School events & situations

6 School Situations That Can Be Socially Challenging for Kids With Learning and Attention Issues

By Erica Patino

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Common school activities like lunch and recess give your child a chance to socialize at school. But these social situations can sometimes be challenging for kids with learning and attention issues. Here’s how.

188Found this helpful
Young girl entering the cafeteria for lunch
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Lunchtime is a daily school activity that’s mostly unstructured. That can be tough for kids who may not understand what’s expected socially. For example, kids who have trouble socially might plop down at a lunch table seat, ignoring that another child has already put his belongings there to “save the seat.” Or they might say something impulsive that hurts another child’s feelings (“Your food looks gross!”). The noisiness of the lunchroom can also be tough for kids who already have trouble focusing.

Grade school children playing an outdoor game at recess
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Recess is free time. Kids with learning and attention issues might also feel disorganized during recess. They may not know how to follow the rules of games that other kids are playing or how to join in on a game that’s already in progress. Kids who are impulsive might throw a fit if they lose a game, annoying the other kids. Recess can also be overstimulating for kids who are hyperactive. Learn more about how social skills issues can play out at recess.

Grade school children on the school bus
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The School Bus

The school bus is a noisy place where multiple conversations happen at once. This can be overwhelming for kids with certain learning and attention issues. There are also unspoken social rules that govern the school bus. For example, some kids might understand not to sit next to Amy because she always saves the seat next to her for her friend Julie. But kids who have trouble picking up on social cues might sit next to Amy without a second thought. This could bother Amy—and also Julie, who has to find another seat. Find out more about what happens on the school bus.

Teens preparing for a school dance
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School Dances

School dances can be intimidating. They’re a more formal social setting than kids are used to at school, and may require getting dressed up. Asking another child to dance, and even dancing with someone, can also feel awkward! Kids may be unsure of how to ask another child to dance. Or they might dance too close or too far apart from their partner. The loud dance music and kids shouting over it can also be disorienting. Here some pointers on how to prepare your child for a school dance.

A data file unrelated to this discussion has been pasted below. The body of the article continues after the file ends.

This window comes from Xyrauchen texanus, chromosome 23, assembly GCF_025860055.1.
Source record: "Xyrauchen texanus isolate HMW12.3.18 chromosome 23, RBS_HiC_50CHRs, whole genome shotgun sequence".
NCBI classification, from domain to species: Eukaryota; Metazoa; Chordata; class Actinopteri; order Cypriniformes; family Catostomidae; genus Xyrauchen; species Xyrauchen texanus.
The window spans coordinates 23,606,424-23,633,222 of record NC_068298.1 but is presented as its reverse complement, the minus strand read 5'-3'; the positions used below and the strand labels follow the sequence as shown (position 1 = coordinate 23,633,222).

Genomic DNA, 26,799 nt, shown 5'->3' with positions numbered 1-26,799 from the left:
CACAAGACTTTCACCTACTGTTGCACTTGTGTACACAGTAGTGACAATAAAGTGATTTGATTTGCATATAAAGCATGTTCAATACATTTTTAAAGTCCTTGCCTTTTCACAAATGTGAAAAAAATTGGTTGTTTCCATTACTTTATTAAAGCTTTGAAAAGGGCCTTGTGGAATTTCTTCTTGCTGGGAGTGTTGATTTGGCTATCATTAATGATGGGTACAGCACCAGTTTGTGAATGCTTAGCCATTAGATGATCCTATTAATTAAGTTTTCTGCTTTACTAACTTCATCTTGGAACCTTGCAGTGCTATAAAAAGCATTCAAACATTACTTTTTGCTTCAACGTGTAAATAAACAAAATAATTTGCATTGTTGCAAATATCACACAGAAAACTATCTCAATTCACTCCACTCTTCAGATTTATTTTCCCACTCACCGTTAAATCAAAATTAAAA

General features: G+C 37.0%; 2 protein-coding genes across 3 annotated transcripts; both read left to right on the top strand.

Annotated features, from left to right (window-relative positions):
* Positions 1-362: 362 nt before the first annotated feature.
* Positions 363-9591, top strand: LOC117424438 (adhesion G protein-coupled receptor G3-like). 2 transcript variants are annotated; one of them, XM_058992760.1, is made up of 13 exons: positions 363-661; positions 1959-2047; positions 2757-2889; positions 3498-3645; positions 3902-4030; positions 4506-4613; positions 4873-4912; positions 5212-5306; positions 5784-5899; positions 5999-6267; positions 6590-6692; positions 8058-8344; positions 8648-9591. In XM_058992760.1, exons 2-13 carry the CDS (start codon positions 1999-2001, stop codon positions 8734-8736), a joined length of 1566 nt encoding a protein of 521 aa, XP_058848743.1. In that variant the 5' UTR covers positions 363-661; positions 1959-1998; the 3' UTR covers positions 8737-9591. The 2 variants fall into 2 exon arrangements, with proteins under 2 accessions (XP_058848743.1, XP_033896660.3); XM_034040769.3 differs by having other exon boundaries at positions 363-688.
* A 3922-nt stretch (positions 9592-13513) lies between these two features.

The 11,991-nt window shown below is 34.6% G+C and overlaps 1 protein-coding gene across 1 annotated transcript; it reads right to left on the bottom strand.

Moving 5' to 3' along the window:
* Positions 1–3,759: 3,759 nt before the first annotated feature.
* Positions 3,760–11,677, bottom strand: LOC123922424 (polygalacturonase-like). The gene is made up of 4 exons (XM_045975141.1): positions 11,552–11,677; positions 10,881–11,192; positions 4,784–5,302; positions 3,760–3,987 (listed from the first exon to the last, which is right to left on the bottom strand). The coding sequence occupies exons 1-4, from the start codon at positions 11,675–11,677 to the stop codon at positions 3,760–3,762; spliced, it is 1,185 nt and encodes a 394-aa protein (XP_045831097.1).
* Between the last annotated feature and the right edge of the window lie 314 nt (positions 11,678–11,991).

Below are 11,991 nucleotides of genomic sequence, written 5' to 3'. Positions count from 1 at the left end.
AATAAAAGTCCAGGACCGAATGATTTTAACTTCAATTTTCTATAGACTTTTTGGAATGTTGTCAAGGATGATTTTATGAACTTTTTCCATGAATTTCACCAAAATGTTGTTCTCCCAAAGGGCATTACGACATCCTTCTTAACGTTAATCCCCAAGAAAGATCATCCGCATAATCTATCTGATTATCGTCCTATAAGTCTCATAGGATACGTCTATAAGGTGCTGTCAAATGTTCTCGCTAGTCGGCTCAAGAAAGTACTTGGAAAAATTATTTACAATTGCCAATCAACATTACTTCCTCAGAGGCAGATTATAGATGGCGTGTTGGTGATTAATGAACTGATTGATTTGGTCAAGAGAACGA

Grade school students on a class field trip
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Field Trips

Kids with learning and attention issues sometimes have trouble dealing with transitions—going from one activity to the next. A field trip, which involves going to an unfamiliar place, can be a tough transition. Other kids might be excited and a little rowdy on field trips, which could make your child feel “hyper” or anxious. Following rules, such as staying with the group at all times, can also be hard for some kids to follow.

Young girls in an after-school ballet class
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Before- and Afterschool Care Programs

Afterschool programs can have a lot of benefits. But the social dynamics of these programs can be hard for kids with learning and attention issues. They may experience some of the same challenges they face at recess, such as trouble following directions and participating in games. Or they may struggle to pick up on the social cues of other kids. Here are things to look for in an afterschool program. You might also consider using a before- or afterschool program that specializes in serving kids with learning and attention issues.

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About the Author

Portrait of Erica Patino

Erica Patino is an online writer and editor who specializes in health and wellness content.

Reviewed by

Portrait of Molly Algermissen

Molly Algermissen, Ph.D., is an associate professor of medical psychology at Columbia University Medical Center and clinical director of PROMISE.

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